The Washington Post, however, sees a much more difficult day ahead for florists desperate to make the most of the biggest day for their business. Their report tells of owners desperately making deliveries themselves, seeing every one as an opportunity to offset some of the inevitable lost sales.
Online orders also seem to be a mixed
Proflowers is sticking to the message that we reported yesterday, accepting no new delivery orders because of the storm. But main rival 1-800 Flowers seems to be sticking to business-as-usual, with Valentine’s Day delivery orders being accepted up to noon in each time zone.
And amid all of this weather confusion in the East, it’s perhaps comforting to know that the discussion on the West coast sticks to a good old-fashioned moan about exploitative Valentine’s pricing.
The truth will out over the next 12 hours or so as to just how much impact the snow has on flower deliveries. If you’re looking for a last-minute bouquet for your sweetheart on the East coast, though, we’d suggest getting a shovel and digging on over to your nearest store. Nothing says I love you like a five-hour trip to the florist!
If there was any uncertainty over the importance of ecommerce to retailers and the wider world economy, the sheer speed of its breakout growth is quickly dismissing that doubt.
A study conducted by OC&C and Google set the six-year growth of online retail at the $130 billion mark by 2020, taking into account major Western markets including Germany, Britain, and the U.S.
The figure may not surprise those of us who see first-hand the amount of physical goods flowing through the supply chain thanks to orders originating online, but there are many retailers whose ecommerce platforms need some fine-tuning at best, or a complete overhaul at worst. The order fulfillment process lies at the heart of this improvement, but there are also implications for the customer service, sales and marketing functions right behind getting the order correct and in the hands of the customer.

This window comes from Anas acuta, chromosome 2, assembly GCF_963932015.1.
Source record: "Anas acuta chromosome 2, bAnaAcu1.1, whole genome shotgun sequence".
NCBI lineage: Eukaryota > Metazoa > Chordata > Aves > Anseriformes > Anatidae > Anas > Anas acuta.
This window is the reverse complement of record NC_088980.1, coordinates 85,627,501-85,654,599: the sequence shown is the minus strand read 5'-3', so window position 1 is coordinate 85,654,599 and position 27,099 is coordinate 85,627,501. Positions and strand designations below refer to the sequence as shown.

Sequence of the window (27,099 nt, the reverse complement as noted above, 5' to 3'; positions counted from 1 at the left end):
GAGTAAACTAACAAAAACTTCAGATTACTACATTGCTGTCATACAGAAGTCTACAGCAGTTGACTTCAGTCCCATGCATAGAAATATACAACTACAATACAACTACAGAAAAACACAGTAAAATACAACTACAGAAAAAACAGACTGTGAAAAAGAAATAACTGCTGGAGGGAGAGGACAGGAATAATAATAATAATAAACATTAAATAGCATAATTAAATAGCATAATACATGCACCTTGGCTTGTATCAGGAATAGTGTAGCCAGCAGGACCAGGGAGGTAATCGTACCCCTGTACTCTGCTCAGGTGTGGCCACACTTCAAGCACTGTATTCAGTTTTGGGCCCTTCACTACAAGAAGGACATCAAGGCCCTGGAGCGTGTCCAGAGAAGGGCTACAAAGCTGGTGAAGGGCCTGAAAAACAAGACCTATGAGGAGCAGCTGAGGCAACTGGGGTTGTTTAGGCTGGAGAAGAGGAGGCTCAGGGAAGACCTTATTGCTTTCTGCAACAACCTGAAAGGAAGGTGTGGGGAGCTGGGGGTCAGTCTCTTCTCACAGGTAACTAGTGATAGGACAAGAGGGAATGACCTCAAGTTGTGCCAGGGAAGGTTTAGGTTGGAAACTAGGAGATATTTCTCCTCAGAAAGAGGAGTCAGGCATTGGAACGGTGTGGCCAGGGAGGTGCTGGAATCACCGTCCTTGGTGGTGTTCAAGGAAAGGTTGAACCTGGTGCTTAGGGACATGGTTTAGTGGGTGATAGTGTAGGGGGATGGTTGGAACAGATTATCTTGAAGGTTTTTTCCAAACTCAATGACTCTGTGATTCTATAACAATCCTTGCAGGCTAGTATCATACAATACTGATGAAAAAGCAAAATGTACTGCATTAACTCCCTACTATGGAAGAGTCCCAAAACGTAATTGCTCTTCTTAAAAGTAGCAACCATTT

Interestingly, despite the vast consumer base and the fact that many technology solutions originate here, the U.S. is not the world’s most advanced ecommerce market. That distinction goes to the considerably smaller U.K., which nonetheless has an online trade surplus of more than $1 billion.
The U.S. still has a healthy $180 million by the same measure, but will be expected to catch up with its European counterparts as more of the population owns one-click consumption devices like tablets and smartphones. North American businesses need to be ready to transition to taking a majority of orders online as that happens, again referring back to that expected fivefold increase in ecommerce by 2020.
This latest study is proof positive that consumers are moving to the 24/7 ordering model, with all of the associated opportunities and challenges that come with it. If you have questions about how the supply chain of your business must change to rise to the ecommerce boom, get in touch with us!